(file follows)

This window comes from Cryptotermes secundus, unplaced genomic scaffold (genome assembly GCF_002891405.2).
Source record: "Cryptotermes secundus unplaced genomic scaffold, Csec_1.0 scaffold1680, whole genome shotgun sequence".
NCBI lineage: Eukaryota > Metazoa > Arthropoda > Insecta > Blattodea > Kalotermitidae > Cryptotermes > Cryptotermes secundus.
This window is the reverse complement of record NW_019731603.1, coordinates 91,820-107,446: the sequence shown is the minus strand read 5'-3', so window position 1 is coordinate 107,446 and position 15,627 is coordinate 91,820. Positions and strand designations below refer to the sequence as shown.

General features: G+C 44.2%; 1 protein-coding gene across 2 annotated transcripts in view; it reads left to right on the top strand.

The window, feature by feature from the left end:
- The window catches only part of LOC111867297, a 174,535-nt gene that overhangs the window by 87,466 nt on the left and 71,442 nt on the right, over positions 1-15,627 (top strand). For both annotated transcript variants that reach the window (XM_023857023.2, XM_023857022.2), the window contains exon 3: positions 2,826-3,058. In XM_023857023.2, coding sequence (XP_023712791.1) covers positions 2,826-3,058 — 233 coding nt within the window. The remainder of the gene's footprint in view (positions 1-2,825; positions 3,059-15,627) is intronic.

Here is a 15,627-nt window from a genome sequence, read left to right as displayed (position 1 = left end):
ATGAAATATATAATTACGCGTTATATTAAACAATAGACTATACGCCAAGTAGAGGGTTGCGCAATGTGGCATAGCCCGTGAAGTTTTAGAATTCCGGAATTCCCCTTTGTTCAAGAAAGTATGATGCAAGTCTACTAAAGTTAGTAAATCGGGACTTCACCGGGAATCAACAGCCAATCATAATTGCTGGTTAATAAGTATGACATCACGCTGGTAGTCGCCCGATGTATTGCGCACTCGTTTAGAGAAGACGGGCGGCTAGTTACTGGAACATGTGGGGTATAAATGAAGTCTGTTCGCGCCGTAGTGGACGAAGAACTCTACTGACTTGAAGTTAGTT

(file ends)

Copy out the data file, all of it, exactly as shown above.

This window comes from Cryptotermes secundus, unplaced genomic scaffold (genome assembly GCF_002891405.2).
Source record: "Cryptotermes secundus unplaced genomic scaffold, Csec_1.0 scaffold1680, whole genome shotgun sequence".
NCBI lineage: Eukaryota > Metazoa > Arthropoda > Insecta > Blattodea > Kalotermitidae > Cryptotermes > Cryptotermes secundus.
This window is the reverse complement of record NW_019731603.1, coordinates 91,820-107,446: the sequence shown is the minus strand read 5'-3', so window position 1 is coordinate 107,446 and position 15,627 is coordinate 91,820. Positions and strand designations below refer to the sequence as shown.

General features: G+C 44.2%; 1 protein-coding gene across 2 annotated transcripts in view; it reads left to right on the top strand.

The window, feature by feature from the left end:
- The window catches only part of LOC111867297, a 174,535-nt gene that overhangs the window by 87,466 nt on the left and 71,442 nt on the right, over positions 1-15,627 (top strand). For both annotated transcript variants that reach the window (XM_023857023.2, XM_023857022.2), the window contains exon 3: positions 2,826-3,058. In XM_023857023.2, coding sequence (XP_023712791.1) covers positions 2,826-3,058 — 233 coding nt within the window. The remainder of the gene's footprint in view (positions 1-2,825; positions 3,059-15,627) is intronic.

Here is a 15,627-nt window from a genome sequence, read left to right as displayed (position 1 = left end):
ATGAAATATATAATTACGCGTTATATTAAACAATAGACTATACGCCAAGTAGAGGGTTGCGCAATGTGGCATAGCCCGTGAAGTTTTAGAATTCCGGAATTCCCCTTTGTTCAAGAAAGTATGATGCAAGTCTACTAAAGTTAGTAAATCGGGACTTCACCGGGAATCAACAGCCAATCATAATTGCTGGTTAATAAGTATGACATCACGCTGGTAGTCGCCCGATGTATTGCGCACTCGTTTAGAGAAGACGGGCGGCTAGTTACTGGAACATGTGGGGTATAAATGAAGTCTGTTCGCGCCGTAGTGGACGAAGAACTCTACTGACTTGAAGTTAGTT